If advertising could have holy people, Dan Wieden was certainly one of them. There is a cold wind in Portland tonight.
It was 1983 and I was talking on the only phone we had in the tiny office of our new company. On the other end of the line were two guys named Dan Wieden and David Kennedy, calling on a pay phone down the hall from their warehouse place.
What did we talk about? It’s lost in time. I just remember the let’s-blow-the-cover-off-this-advertising-thing energy of it all. We were like teenagers planning a party with our parents gone, and Wieden was talking like the guy who had the fake ID.
We all know what happened next—or at least we think we do. Their first client, Nike, is running ads about waffle sole construction. Phil Knight writes an obscene manifesto vowing to—same deal—blow the cover off the advertising thing. Wieden, happy to oblige, says maybe this now-famous Walt Stack commercial we shot should end with, I don’t know, something inspired by the words of a guy about to be executed in Utah.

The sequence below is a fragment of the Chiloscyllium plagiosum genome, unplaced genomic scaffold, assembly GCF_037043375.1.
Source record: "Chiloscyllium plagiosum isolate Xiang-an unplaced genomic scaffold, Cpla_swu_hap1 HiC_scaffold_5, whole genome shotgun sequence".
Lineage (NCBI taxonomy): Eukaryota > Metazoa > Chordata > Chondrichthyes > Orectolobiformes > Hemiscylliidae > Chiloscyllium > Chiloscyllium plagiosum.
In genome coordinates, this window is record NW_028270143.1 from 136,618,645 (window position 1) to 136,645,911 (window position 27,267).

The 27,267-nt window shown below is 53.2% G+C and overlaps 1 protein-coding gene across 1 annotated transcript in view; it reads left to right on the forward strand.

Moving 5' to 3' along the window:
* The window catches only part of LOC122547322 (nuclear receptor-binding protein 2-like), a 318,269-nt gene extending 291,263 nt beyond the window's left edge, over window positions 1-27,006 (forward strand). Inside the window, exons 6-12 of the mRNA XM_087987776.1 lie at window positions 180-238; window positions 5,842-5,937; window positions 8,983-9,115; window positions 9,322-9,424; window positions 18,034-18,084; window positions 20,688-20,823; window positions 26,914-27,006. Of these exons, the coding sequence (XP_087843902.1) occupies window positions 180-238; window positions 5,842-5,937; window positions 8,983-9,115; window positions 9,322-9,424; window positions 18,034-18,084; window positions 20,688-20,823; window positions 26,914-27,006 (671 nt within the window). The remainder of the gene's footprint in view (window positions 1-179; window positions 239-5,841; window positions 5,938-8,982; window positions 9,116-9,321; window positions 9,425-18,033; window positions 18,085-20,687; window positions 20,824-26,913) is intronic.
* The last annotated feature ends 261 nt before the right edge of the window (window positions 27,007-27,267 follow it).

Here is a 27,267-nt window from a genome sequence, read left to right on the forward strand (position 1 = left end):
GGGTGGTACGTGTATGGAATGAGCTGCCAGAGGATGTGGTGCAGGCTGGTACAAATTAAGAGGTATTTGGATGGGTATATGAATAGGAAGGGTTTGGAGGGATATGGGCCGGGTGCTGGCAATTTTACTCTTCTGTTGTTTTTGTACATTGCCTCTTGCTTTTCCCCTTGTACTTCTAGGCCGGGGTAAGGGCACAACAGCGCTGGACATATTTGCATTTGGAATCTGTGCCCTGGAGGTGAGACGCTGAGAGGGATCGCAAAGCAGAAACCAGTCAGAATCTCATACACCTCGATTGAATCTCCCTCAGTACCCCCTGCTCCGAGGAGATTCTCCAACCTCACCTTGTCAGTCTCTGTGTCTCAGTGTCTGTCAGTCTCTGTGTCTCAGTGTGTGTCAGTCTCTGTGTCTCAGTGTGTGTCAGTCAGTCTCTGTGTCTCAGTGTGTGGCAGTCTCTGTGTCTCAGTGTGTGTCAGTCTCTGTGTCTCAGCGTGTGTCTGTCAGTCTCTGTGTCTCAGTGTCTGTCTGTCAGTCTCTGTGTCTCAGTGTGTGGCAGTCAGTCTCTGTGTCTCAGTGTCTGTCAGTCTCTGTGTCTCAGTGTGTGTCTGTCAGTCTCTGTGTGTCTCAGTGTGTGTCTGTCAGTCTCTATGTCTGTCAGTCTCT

And from there: "Revolution," "Don’t Settle for Walking," "Bo Knows," "It’s Not About the Shoes," Mars Blackmon, "If You Let Me Play," SportsCenter, "Ford Proud," multiple Kentucky Colonels, "Runways," "Grr," "Cog," Kap, "The Man Your Man Could Smell Like," and a whole bunch of things now forgotten that are better than 99.999% of the stuff in the history of advertising.